That said, it remains the case that it is primarily the duty of the parties to file comprehensive briefs, and of course it's the paramount duty of the Court itself to get it right.

Each justice has three or four clerks. That means that among the five justices in the majority, there were between 15 to 20 clerks. That not one of them saw the omission is very unfortunate.

Posted by: Bill Otis | Jul 3, 2008 10:14:19 AM

Bill, For what it's worth, when I was in law school, I had one resume with my "Federalist Society" credentials and one with my ACLU credentials. Everyone was fooled to the point of people commenting on my obvious talent.

Posted by: S.crotus | Jul 3, 2008 2:21:44 PM


You force me to confess that I was in law school before the Federalist Society was founded.


Posted by: Bill Otis | Jul 3, 2008 3:19:09 PM

Bill - given that military Law and civilian law is way different, the government may have been aware of the law and thought that Kennedy would not effect them. It also seems that there is nothing in the Kennedy decision that precludes the application of capital punishment for an offense that does not result in death in an military law so it is not for certain that the UMCJ provision has been struck down. Obviously, if Louisiana files a motion for reconsideration it might make a difference, but no one seems to seriously believe that it will (quite simply, the majority can simply insert a footnote saying they are making no decision based on military law in this case and wait to see if the issue ever arises).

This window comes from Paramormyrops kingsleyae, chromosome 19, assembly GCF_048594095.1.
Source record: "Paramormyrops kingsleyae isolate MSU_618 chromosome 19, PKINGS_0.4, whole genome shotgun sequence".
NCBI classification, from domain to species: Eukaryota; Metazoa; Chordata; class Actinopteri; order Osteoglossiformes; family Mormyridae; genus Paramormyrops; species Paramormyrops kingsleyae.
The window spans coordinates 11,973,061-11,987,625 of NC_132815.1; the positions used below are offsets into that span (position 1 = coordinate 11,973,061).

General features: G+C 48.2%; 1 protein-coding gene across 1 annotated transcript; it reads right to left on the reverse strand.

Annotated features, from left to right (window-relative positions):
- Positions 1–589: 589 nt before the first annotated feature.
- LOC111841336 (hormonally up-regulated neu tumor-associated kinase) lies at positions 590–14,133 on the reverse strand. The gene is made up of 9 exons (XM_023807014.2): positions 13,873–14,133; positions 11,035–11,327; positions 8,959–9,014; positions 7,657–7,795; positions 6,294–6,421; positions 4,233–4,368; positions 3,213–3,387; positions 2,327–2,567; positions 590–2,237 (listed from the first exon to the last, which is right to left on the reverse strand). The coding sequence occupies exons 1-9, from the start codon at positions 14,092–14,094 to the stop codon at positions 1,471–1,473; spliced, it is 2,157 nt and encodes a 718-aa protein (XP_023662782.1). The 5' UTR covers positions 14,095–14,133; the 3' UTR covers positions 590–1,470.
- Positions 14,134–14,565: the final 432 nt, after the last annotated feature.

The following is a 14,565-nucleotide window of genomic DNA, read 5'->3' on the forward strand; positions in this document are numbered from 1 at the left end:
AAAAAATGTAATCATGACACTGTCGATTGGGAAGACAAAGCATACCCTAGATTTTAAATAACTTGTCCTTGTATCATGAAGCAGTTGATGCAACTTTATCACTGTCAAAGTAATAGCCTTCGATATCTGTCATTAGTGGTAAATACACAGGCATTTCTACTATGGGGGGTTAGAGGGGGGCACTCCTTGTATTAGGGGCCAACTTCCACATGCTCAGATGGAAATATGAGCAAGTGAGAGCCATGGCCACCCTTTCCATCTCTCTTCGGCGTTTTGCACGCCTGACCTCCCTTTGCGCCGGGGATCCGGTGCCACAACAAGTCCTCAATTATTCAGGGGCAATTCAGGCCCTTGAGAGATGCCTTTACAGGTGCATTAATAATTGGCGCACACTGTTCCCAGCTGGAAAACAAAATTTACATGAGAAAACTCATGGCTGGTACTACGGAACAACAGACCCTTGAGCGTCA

I also am rather skeptical that the existence of a law so obscure that apparently no one knew it existed proves much of anything beyond that sometimes Congress passes laws which not even they know what they say.

Posted by: Zack | Jul 3, 2008 3:22:06 PM

I'd love to see that at argument--gee your honor, Congress passed this law, but they didn't know what they were doing.

Posted by: federalist | Jul 3, 2008 4:39:15 PM

Well, maybe that is why some judges give very little or no weight to legislative history.

Posted by: Zack | Jul 3, 2008 5:54:15 PM

Well, I'd be happy to junk the "evolving standards of decency" and just go back to 1868.

Posted by: federalist | Jul 3, 2008 6:16:26 PM

"Well, I'd be happy to junk the 'evolving standards of decency' and just go back to 1868." Fine by me. Let's also junk the internet, safe medicine, and Trial Director.

Posted by: S.crotus | Jul 7, 2008 11:22:55 AM